It’s a Thursday afternoon in room 38A, at the Washington Convention Center. The Congressional Black Caucus Foundation is holding its annual legislative conference. It’s a political home-coming. In the hall, smartly dressed policy makers, staff, activists and lobbyists, most of them black or brown, are creating a buzzing sound. In the packed room, the air is growing thick. John Lewis, the civil rights icon and a long-time democrat is speaking at a panel on how activists can influence the legislative process.
At age 76, John Lewis’ voice has lost none of its magic. He was a close ally of Dr. Martin Luther King and president of the influential Student Non-Violent Coordinating Committee (SNCC). Lewis was part of practically all important protests, sit-ins, and marches that marked the civil rights era of the 60s. He sat-in at lunch-counters in segregated department stores in the South, while white men put out cigarettes in his hair. He was one of the first freedom riders, who rode two interstate buses from Washington to the South in May 1961 to protest about segregation. He was one of the organizers for the March on Washington, one of the largest protest movements the country has seen to date. And he was seriously injured in 1965 during the March from Selma to Montgomery.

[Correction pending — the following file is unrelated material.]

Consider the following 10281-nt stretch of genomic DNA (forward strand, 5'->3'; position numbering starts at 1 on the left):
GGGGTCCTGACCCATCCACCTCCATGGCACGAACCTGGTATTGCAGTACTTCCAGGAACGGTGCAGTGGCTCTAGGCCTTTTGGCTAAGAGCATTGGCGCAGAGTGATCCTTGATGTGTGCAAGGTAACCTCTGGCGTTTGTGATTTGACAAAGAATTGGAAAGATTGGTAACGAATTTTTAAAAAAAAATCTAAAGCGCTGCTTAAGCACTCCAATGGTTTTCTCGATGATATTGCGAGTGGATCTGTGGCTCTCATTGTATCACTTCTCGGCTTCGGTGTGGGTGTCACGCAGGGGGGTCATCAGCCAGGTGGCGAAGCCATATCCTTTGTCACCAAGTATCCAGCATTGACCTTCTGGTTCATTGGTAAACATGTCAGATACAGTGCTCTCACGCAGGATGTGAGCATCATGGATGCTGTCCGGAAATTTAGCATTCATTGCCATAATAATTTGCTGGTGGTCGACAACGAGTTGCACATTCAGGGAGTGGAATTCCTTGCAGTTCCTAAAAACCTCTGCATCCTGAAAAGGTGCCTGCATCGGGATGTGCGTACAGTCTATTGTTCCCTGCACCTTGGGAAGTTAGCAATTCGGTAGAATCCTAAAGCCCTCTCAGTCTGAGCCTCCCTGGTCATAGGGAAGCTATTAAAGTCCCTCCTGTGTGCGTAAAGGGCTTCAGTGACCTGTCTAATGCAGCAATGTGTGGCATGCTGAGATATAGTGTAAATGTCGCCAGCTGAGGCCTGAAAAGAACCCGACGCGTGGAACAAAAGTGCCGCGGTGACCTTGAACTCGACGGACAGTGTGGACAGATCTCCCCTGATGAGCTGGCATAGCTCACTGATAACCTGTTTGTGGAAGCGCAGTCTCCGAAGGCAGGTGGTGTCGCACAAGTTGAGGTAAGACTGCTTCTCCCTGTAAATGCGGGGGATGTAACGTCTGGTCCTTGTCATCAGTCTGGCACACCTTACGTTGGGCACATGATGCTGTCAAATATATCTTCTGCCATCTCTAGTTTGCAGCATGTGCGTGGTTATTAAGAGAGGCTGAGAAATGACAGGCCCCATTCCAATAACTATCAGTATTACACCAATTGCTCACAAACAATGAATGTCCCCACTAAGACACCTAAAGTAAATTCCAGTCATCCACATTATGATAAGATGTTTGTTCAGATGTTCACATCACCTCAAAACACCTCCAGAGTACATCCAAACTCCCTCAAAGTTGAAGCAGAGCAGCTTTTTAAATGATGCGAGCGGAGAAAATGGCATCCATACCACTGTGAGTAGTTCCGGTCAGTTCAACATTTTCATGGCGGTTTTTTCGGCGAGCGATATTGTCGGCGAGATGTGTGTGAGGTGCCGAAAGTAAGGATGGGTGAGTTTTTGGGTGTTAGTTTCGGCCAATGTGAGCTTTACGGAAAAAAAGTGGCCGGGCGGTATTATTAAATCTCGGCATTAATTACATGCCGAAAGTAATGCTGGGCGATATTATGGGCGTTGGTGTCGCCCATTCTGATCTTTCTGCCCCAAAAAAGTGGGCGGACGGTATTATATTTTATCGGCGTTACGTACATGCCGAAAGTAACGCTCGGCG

There are no Black Lives Matter activists on this panel – they are scarce in the conference’s program. The relationship between the old and the new movement for racial justice in the United States is not easy, to say the least. John Lewis tries to reach out to the younger generation. He has turned his life into a three volume graphic novel, “March”. He allowed his staff to put a video on Youtube showing him dancing to Colin Pharrel’s “Happy”. Asked about Black Lives Matter, he once said in an interview, Martin Luther King would have been proud of those young people. But he also keeps his distance. He doesn’t march with them. And his press spokesperson tells me he won’t comment on Black Lives Matter. When I ask around why, a staffer tells me that the movement is considered somewhat “murky”.
Others from Lewis’ generation have been openly hostile. Andrew Young, a lieutenant of Dr. Martin Luther King and a former US-ambassador to the United Nations, lashed out at Black Lives Matter protesters in July. “These kids can show off with no consequences”, he said and added he was afraid they might “mess up the climate we have taken 50 years to build.” Barbara Reynolds, a senior journalist and writer, has criticized Black Lives Matter activists for their confrontational tactics and divisive approach, for not being inclusive enough towards white supporters and other ethnic minorities: “At protests today, it is difficult to distinguish legitimate activists from the mob actors who burn and loot”, she wrote in August. “The demonstrations are peppered with hate speech, profanity, and guys with sagging pants that show their underwear.”